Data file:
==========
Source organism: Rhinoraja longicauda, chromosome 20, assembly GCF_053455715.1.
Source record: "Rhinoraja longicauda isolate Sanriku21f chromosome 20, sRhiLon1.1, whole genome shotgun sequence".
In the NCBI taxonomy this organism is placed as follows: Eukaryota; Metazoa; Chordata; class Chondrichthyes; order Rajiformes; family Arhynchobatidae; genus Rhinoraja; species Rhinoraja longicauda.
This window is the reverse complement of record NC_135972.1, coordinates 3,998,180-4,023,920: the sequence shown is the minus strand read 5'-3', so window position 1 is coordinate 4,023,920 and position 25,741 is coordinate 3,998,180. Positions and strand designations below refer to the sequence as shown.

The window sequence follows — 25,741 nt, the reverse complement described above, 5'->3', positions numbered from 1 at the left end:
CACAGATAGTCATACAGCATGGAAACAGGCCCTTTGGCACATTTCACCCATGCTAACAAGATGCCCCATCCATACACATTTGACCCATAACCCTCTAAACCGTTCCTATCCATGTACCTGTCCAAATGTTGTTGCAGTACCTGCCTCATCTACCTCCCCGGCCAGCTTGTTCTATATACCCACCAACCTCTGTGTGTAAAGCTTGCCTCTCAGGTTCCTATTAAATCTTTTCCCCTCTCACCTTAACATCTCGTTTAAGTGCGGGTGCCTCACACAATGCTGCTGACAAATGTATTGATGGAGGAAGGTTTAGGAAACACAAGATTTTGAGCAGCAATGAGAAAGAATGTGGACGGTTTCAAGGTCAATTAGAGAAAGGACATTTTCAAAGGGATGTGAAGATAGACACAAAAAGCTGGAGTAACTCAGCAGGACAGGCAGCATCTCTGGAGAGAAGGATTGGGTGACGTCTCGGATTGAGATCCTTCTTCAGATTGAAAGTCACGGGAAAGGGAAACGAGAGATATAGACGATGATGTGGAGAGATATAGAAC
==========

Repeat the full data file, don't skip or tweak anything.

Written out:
Source organism: Rhinoraja longicauda, chromosome 20, assembly GCF_053455715.1.
Source record: "Rhinoraja longicauda isolate Sanriku21f chromosome 20, sRhiLon1.1, whole genome shotgun sequence".
In the NCBI taxonomy this organism is placed as follows: Eukaryota; Metazoa; Chordata; class Chondrichthyes; order Rajiformes; family Arhynchobatidae; genus Rhinoraja; species Rhinoraja longicauda.
This window is the reverse complement of record NC_135972.1, coordinates 3,998,180-4,023,920: the sequence shown is the minus strand read 5'-3', so window position 1 is coordinate 4,023,920 and position 25,741 is coordinate 3,998,180. Positions and strand designations below refer to the sequence as shown.

The window sequence follows — 25,741 nt, the reverse complement described above, 5'->3', positions numbered from 1 at the left end:
CACAGATAGTCATACAGCATGGAAACAGGCCCTTTGGCACATTTCACCCATGCTAACAAGATGCCCCATCCATACACATTTGACCCATAACCCTCTAAACCGTTCCTATCCATGTACCTGTCCAAATGTTGTTGCAGTACCTGCCTCATCTACCTCCCCGGCCAGCTTGTTCTATATACCCACCAACCTCTGTGTGTAAAGCTTGCCTCTCAGGTTCCTATTAAATCTTTTCCCCTCTCACCTTAACATCTCGTTTAAGTGCGGGTGCCTCACACAATGCTGCTGACAAATGTATTGATGGAGGAAGGTTTAGGAAACACAAGATTTTGAGCAGCAATGAGAAAGAATGTGGACGGTTTCAAGGTCAATTAGAGAAAGGACATTTTCAAAGGGATGTGAAGATAGACACAAAAAGCTGGAGTAACTCAGCAGGACAGGCAGCATCTCTGGAGAGAAGGATTGGGTGACGTCTCGGATTGAGATCCTTCTTCAGATTGAAAGTCACGGGAAAGGGAAACGAGAGATATAGACGATGATGTGGAGAGATATAGAAC